In August, Omnitrax Inc., owner of the Hudson Bay Railway and the Port of Churchill, announced they were planning a test shipment of oil to Churchill for export. The plan was to ship 330,000 barrels* of oil to Churchill for loading on a tanker. About $2 million in upgrades to port facilities were required to increase the pumping capacity there.

Groups have come out in opposition to this plan, including the Wilderness Council and the province of Manitoba. This is natural, considering what happened in Lac-Mégantic. One has to consider a few points, though:
  • the Hudson Bay Railway is already shipping light petroleum products (gasoline and diesel) to Churchill;
  • the Hudson Bay Railway has had reportable accidents every year from 2003 to 2012;
  • emergency response to a spill on the line could be very difficult as much of the line is in very remote areas.
I just don't know whether it is a good idea or not. The railway needs the traffic but I think they need to provide some convincing assurances that it will be transported safely.

Irving Oil
The CBC is reporting that Irving Oil is shifting "away from rail to transport crude" and will be doubling the amount of oil they will be receiving by barge from Albany, NY. Currently they are receiving a shipload of oil from Albany via the tanker Afrodite every 8 days, and the article says this will double shortly with another ship being added to the route.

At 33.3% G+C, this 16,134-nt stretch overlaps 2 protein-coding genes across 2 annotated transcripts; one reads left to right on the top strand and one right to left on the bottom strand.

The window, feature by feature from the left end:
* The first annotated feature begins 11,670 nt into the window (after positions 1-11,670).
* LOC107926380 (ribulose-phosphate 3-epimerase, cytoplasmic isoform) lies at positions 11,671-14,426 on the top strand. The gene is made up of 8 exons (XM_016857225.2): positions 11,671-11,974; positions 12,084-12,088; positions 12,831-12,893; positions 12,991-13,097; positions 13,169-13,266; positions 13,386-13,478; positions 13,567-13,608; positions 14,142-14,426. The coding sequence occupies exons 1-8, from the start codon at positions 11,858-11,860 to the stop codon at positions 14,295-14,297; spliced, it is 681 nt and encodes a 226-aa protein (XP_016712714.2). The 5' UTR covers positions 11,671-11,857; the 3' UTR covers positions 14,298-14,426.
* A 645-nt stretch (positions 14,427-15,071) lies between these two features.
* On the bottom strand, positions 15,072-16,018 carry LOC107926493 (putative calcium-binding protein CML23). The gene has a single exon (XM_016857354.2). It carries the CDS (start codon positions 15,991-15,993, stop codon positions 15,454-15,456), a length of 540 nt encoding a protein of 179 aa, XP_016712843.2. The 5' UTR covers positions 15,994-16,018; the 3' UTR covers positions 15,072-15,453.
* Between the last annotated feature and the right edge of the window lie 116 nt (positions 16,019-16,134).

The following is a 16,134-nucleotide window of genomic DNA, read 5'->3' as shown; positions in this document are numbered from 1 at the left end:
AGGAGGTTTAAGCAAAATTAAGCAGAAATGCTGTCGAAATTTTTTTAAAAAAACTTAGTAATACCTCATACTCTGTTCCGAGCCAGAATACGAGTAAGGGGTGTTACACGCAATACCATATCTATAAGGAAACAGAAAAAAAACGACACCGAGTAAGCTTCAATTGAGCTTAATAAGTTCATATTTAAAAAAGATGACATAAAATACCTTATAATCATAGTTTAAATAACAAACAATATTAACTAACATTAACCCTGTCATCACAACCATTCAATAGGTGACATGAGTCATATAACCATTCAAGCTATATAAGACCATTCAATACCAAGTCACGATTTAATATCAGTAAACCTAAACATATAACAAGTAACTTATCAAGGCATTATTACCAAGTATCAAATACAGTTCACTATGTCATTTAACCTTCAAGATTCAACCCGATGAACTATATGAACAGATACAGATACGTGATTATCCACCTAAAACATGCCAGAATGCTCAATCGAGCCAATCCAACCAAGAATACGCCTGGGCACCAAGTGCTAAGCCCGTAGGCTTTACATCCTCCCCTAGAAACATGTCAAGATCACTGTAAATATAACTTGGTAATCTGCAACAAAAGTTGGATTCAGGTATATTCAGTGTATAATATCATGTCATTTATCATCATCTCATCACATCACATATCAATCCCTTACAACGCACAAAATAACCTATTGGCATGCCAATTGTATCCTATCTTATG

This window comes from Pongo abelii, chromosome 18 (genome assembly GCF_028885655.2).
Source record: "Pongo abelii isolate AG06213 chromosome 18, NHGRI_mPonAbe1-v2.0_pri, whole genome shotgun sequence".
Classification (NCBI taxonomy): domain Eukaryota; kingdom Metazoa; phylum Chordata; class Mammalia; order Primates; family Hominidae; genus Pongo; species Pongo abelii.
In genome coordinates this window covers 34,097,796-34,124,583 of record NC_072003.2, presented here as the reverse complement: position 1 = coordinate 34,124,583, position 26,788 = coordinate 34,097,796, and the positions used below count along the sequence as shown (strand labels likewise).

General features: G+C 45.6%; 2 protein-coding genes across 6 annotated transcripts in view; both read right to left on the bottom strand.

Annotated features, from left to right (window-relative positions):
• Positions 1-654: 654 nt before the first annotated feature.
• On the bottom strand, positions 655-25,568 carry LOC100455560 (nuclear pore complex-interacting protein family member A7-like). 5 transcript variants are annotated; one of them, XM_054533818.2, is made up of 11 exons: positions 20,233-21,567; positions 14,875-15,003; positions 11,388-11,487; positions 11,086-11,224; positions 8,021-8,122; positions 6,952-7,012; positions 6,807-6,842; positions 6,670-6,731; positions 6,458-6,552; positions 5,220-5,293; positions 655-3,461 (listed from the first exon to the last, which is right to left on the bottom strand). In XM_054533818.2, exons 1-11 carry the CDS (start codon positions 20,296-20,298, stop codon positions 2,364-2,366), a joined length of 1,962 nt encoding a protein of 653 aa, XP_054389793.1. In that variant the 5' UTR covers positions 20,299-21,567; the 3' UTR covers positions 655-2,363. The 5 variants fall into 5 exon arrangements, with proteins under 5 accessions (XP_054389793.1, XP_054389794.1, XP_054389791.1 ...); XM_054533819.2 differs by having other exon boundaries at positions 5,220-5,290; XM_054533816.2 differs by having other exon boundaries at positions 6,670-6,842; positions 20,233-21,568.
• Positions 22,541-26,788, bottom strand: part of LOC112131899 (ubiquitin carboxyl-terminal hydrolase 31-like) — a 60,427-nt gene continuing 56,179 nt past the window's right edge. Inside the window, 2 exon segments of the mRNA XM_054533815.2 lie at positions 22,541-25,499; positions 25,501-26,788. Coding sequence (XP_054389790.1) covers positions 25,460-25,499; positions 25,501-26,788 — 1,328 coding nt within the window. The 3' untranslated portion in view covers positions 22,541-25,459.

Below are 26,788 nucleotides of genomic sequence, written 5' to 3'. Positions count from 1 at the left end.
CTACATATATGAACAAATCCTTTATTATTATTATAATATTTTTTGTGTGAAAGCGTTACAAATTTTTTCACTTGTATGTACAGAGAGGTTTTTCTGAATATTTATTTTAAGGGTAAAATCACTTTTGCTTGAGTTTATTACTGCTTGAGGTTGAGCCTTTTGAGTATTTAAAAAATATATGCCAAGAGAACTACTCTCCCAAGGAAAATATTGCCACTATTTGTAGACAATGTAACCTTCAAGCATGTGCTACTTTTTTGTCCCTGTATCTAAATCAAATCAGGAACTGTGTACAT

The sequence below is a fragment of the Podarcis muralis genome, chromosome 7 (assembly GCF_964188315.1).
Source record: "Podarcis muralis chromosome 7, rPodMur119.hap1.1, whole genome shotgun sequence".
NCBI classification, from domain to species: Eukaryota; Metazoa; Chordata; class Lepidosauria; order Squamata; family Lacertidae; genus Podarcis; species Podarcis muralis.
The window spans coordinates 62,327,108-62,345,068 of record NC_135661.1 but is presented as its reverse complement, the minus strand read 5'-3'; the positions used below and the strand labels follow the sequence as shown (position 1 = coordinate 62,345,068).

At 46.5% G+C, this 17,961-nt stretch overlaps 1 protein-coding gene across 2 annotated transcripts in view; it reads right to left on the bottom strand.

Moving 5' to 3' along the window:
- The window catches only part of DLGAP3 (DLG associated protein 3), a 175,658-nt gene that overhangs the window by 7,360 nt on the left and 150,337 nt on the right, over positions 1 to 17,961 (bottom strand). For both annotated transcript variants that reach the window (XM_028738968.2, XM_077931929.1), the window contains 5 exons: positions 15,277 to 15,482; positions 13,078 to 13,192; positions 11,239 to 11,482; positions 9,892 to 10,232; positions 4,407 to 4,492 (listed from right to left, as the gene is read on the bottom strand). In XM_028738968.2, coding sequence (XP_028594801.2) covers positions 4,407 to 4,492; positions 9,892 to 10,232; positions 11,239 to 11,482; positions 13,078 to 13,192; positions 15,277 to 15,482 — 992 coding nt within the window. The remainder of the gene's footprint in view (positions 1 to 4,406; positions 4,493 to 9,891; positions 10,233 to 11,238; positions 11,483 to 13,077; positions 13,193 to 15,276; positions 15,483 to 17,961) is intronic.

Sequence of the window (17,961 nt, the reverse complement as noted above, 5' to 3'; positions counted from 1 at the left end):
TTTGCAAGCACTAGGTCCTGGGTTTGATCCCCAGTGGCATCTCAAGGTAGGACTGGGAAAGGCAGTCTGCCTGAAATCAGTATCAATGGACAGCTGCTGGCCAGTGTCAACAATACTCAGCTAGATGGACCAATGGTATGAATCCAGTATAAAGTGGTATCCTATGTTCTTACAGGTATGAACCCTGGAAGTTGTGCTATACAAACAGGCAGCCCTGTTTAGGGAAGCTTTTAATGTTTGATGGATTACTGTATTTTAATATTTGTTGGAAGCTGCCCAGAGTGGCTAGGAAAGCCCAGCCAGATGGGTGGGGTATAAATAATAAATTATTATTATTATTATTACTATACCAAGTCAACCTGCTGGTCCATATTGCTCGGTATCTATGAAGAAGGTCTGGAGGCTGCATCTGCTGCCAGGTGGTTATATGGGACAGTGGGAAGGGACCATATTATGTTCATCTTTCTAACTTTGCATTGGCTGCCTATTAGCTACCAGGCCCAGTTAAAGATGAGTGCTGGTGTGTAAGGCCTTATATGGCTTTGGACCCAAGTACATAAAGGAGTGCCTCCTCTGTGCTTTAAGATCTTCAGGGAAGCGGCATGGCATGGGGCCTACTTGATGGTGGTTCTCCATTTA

The article is very misleading as it does not ask how the oil gets to Albany. Very likely it is being shipped by rail in the United States.

Incidentally, I was quoted recently in the Portland Press Herald in regard to idle tank cars in Maine.

* there is some confusion about whether the plan was for 330,000 barrels or gallons. Personally I can't imagine it was gallons because that's about 10 tank cars and hardly worth mentioning.

Wednesday, September 18, 2013

Photos of New NB Southern Slugs

Railway photographer Mark Perry photographed two of the CN slugs purchased by NB Southern in Winnipeg and gave me permission to post them here. Thanks, Mark!

By the way, Mark has some great photos up on Flickr and a book. Check them out!

NBSR 269 in Winnipeg. Photo by Mark Perry

Note the raised headlights on ex-CN 269, absent on 501. As I said before, the 2xx series slugs seem to be used for road service and industrial switching, not for humpyard work, so they need visible headlights for crossings.